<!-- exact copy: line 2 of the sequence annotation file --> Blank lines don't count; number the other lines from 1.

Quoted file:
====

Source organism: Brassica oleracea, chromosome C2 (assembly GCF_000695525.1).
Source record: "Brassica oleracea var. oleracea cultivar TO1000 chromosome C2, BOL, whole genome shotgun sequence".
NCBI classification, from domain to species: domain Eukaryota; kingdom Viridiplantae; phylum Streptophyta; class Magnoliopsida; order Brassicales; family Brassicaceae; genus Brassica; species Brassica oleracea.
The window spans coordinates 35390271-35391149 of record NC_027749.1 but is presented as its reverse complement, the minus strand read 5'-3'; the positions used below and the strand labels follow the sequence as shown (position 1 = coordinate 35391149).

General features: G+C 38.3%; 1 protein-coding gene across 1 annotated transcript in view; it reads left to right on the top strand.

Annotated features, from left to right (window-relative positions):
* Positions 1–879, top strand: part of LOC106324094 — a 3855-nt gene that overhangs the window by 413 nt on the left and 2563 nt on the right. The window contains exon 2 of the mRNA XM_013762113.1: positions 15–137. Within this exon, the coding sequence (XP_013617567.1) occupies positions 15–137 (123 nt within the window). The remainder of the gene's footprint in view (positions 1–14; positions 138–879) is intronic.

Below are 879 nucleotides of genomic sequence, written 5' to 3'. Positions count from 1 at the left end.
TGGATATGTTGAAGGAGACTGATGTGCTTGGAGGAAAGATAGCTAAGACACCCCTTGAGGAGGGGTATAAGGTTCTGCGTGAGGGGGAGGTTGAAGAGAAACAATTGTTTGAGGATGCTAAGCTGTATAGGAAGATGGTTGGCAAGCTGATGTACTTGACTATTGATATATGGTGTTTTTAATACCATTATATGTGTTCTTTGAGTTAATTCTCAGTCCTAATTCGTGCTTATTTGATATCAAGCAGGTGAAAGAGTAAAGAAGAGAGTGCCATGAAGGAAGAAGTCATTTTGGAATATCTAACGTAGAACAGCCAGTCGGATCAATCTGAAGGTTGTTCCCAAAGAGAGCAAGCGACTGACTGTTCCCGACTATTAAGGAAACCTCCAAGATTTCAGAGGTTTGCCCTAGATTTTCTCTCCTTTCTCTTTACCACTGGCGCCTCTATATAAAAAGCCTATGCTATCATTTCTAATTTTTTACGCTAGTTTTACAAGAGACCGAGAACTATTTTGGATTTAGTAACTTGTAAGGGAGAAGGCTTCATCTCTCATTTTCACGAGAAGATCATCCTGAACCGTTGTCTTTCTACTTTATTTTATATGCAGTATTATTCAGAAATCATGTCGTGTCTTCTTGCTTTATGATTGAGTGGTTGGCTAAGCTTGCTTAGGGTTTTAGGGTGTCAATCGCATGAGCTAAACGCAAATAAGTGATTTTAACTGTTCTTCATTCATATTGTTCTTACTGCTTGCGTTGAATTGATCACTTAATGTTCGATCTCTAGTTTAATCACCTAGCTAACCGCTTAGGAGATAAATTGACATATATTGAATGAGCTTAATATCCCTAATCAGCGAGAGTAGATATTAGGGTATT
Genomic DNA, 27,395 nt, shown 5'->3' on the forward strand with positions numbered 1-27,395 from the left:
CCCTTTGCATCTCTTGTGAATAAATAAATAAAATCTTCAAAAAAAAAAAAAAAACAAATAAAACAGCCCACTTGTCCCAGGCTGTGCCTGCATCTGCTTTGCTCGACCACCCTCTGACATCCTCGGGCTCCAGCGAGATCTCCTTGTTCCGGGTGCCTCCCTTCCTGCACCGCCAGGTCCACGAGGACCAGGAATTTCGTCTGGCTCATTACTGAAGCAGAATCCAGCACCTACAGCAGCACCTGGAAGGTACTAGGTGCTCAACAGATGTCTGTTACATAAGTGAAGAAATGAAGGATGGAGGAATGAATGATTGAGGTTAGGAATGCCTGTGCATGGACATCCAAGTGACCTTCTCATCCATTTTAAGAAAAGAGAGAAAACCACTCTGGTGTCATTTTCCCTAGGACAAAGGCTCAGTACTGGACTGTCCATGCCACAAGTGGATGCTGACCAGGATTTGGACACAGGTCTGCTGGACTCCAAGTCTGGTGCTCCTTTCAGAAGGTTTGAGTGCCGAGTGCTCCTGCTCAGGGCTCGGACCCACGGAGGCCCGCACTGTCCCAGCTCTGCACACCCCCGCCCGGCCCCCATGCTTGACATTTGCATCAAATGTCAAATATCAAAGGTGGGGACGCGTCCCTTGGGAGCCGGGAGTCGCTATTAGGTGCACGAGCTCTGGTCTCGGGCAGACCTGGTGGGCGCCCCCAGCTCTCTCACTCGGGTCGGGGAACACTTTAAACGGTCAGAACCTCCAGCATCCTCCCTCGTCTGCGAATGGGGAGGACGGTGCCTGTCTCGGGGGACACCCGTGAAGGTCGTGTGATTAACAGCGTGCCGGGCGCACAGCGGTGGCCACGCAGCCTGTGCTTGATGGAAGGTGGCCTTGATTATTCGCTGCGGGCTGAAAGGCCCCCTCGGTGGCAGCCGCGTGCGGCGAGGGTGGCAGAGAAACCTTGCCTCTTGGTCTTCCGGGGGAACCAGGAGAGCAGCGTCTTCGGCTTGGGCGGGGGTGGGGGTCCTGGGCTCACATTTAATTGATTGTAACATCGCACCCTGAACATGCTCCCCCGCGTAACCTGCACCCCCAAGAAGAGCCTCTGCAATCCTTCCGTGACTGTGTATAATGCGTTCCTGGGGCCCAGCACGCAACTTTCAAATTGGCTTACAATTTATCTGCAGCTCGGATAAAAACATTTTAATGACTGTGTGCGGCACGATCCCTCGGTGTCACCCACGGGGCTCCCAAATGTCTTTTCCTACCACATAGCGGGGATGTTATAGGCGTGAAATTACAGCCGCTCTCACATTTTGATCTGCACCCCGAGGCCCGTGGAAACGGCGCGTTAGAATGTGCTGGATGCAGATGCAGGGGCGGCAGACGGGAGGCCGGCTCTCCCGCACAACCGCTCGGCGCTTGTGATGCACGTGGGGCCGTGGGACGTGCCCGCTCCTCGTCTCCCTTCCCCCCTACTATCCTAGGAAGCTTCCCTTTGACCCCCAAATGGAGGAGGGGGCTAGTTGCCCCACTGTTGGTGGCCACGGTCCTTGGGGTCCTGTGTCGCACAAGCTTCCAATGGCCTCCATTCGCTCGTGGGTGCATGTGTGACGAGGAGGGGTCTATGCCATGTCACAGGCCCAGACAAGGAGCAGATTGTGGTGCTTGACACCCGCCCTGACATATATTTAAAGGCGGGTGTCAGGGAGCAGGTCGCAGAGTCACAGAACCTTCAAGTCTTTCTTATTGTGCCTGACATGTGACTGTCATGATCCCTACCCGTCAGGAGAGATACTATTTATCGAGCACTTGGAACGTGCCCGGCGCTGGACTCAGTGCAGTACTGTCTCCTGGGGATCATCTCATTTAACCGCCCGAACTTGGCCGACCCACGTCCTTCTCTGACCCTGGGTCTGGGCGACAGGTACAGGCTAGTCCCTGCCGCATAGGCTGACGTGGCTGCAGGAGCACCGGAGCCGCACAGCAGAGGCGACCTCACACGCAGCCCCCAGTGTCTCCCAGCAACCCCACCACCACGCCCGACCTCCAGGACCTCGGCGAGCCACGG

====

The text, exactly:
Source record: "Brassica oleracea var. oleracea cultivar TO1000 chromosome C2, BOL, whole genome shotgun sequence".